General Question

Spargett's avatar

Is anyone on here a mechanic?

Asked by Spargett (5395points) February 3rd, 2009

I’ve been restoring a motorcycle for the past six months and I wonder how people do that all day every day as a career. It drives me nuts at times and I’m working on my own vehicle.

I have all the tools I need, but alas there’s so much more to it then that. Rarely do things ever go exactly as they’re suppose to, etc. Many friends of mine who work on cars as a hobby agree.

Just curious to hear how you feel about it.

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11 Answers

Dog's avatar

I am not a mechanic- In the past when I had an old muscle car I worked on (ie: kept running) but someday hope to purchase and properly restore another muscle car.

Though I am not qualified to answer if you feel like divulging more and find yourself bored:

What year motorcycle? What type?
How far along in the restoration?

elchoopanebre's avatar

I can work on cars but I know what you mean Spargett. It drives me INSANE and I always end up swearing I’ll just take it to the shop next time. Plus I’ve done stupid stuff like messed up a fuel line, screwed up belts and ignition system timing, etc.

Sorceren's avatar

What you’re experiencing is gumption block, and it has several causes in the very situation you’re in. I first discovered the concept in a book by Robert M. Pirsig, Zen and the Art of Motorcycle Maintenance — so apparently you’re not alone!

That’s a great book, BTW. Reading it might change the way you think (it did me), but it will certainly change the way you look at your bike.

JoeyDesignsStuff's avatar

I love working on cars, except when I need to. For me, tearing things apart and putting them back together is really fun. I like to see how things work, and I like problem-solving. The best part is after everything’s back together and running, and I can visualize it all working in my head.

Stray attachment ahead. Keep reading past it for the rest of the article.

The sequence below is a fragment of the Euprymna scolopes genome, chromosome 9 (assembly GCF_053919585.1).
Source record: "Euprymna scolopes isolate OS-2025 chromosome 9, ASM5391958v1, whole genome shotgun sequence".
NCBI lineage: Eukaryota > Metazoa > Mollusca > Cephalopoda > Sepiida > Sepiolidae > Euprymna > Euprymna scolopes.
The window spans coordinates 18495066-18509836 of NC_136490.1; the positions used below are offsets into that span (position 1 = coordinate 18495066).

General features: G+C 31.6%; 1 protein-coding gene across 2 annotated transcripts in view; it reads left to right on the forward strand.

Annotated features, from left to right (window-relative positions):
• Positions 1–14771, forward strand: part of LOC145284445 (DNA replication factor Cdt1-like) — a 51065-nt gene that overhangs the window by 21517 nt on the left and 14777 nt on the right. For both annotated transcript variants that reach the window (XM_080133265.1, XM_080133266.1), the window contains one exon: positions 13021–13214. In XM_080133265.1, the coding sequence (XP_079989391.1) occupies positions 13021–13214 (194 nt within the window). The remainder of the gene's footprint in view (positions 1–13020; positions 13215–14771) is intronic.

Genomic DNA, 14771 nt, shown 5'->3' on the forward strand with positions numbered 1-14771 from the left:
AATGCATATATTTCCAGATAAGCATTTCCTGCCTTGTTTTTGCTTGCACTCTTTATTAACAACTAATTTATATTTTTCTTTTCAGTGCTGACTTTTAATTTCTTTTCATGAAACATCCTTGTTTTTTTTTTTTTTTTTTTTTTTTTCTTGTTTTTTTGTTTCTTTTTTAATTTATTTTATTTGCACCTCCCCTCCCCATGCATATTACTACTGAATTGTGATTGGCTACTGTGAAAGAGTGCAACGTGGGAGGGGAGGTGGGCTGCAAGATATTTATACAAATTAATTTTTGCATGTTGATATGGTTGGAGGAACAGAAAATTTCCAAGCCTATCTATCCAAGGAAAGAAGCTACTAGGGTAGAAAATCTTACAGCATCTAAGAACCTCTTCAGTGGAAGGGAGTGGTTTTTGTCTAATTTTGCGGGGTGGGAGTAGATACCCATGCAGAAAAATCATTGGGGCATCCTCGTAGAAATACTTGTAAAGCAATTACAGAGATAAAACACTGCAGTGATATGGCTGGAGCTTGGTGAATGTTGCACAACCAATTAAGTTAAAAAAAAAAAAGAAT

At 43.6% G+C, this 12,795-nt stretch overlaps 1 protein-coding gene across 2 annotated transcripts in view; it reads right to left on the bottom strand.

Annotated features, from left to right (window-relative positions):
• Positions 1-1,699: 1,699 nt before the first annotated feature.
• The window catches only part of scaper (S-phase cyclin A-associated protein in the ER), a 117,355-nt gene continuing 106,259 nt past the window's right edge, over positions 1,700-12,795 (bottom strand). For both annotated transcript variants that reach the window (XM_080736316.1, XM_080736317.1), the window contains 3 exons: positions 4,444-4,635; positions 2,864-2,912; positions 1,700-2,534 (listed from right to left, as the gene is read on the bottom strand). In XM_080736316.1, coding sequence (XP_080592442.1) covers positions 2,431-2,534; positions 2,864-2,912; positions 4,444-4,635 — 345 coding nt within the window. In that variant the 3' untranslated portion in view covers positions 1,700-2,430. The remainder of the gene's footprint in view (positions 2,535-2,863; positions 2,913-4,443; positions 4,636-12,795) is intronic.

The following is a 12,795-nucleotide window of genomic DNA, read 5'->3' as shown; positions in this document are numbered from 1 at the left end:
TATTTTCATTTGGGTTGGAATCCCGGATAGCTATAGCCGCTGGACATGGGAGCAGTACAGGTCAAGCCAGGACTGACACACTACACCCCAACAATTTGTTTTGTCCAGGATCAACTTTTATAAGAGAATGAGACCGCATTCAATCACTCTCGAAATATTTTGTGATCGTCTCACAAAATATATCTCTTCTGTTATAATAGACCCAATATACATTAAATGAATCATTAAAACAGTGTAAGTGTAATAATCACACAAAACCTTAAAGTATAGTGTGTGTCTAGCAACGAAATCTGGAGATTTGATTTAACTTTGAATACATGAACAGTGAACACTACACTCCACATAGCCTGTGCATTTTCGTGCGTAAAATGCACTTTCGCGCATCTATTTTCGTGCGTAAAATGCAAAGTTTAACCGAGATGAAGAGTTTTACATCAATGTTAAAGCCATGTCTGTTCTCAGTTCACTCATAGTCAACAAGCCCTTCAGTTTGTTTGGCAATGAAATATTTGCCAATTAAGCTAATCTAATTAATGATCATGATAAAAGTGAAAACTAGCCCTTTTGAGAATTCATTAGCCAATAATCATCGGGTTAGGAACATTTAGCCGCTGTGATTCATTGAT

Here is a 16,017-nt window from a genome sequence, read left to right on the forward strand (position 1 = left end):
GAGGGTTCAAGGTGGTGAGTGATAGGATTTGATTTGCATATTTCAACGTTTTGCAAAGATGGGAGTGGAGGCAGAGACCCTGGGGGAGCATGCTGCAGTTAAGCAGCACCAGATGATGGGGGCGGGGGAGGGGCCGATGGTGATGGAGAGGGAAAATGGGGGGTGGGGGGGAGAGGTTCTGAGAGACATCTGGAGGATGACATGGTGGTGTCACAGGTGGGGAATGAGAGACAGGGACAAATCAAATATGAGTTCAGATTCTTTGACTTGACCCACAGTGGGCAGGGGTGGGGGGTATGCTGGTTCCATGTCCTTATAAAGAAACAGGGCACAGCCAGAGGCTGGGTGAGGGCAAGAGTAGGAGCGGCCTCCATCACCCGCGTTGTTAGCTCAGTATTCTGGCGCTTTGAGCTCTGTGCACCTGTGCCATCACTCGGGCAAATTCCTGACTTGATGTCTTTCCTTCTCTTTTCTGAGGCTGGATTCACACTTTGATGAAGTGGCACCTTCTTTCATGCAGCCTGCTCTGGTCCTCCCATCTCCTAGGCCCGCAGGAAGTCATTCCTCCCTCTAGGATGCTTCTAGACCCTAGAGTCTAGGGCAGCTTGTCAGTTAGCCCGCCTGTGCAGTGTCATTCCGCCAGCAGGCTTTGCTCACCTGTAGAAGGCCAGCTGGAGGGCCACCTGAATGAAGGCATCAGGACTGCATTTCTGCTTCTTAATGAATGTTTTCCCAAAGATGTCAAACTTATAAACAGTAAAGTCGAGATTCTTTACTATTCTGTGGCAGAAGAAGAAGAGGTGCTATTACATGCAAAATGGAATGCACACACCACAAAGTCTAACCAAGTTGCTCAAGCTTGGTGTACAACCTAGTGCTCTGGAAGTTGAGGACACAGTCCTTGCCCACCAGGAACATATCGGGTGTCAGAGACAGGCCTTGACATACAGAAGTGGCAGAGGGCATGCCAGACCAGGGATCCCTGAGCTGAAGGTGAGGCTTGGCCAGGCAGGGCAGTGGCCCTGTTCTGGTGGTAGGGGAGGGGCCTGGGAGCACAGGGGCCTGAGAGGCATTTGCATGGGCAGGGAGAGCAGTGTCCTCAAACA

However, if I’m on my back in my driveway, covered in oil, at two in the morning because I need my car to get somewhere in six hours, the pressure overwhelms the excitement. When it’s just for fun (restoring a bike, for example) you can stop whenever you get tired / need a part / hit a snag / whatever, and come back to it when you want to. You’re also free to take your time and do a good job. I’ve jerry-rigged some things that wound up causing more problems than they fixed because I was working out of necessity – that really sucks.

Spargett's avatar

I completely agree with all the positive aspects that are inherently attractive to most men. Such as learning how things work, the pride of fixing or improving your possessions.

But I’m referring to someone who does this for a living for strangers, and prob doesn’t make “a whole lot of money” at it.

@Sorceren I really do need to read Zen and the Art of Motorcycle Maintenance. The bike he rode in that is actually the same bike I have. The Honda CB77 Superhawk. Though his was a 1964, mine is a 1962.

Sorceren's avatar

I am experiencing a thrill of vicarious anticipatory joy for you, @Spargett. You must send me a comment when you’ve finished it, and tell me what you thought.

JoeyDesignsStuff's avatar

Well, if you’d do it for fun with no one paying you, then it wouldn’t be so bad to do as an occupation. It’s be like any other job you might choose; you go into a field because you find it interesting, but there will still be days when you’re confronted with frustrating challenges. It’s a job like any other.

Dog's avatar

@spargett incredible machine. What was the condition on start?

Spargett's avatar

@Dog It was decent. But once you got close you could see things everywhere. I’m a bit of a perfectionist, so the majority of work that’s been done over the 47 years was done improperly.

Lots, and lots, and lots, and lots of little things. With a few dozen big things. It’s really a labor love spending 4 hours methodically sanding the small scratches out of one 3” aluminum crankcase cover.

Here’s a Flickr photo stream of some of the progress.

Dog's avatar

@Spargett Incredible. Ground up restoration the way it should be done. Creative use of guitar strings. The JB Weld- to clutch crankcase- great idea.

I am with @Sorceren – this is an exciting project to watch happen.

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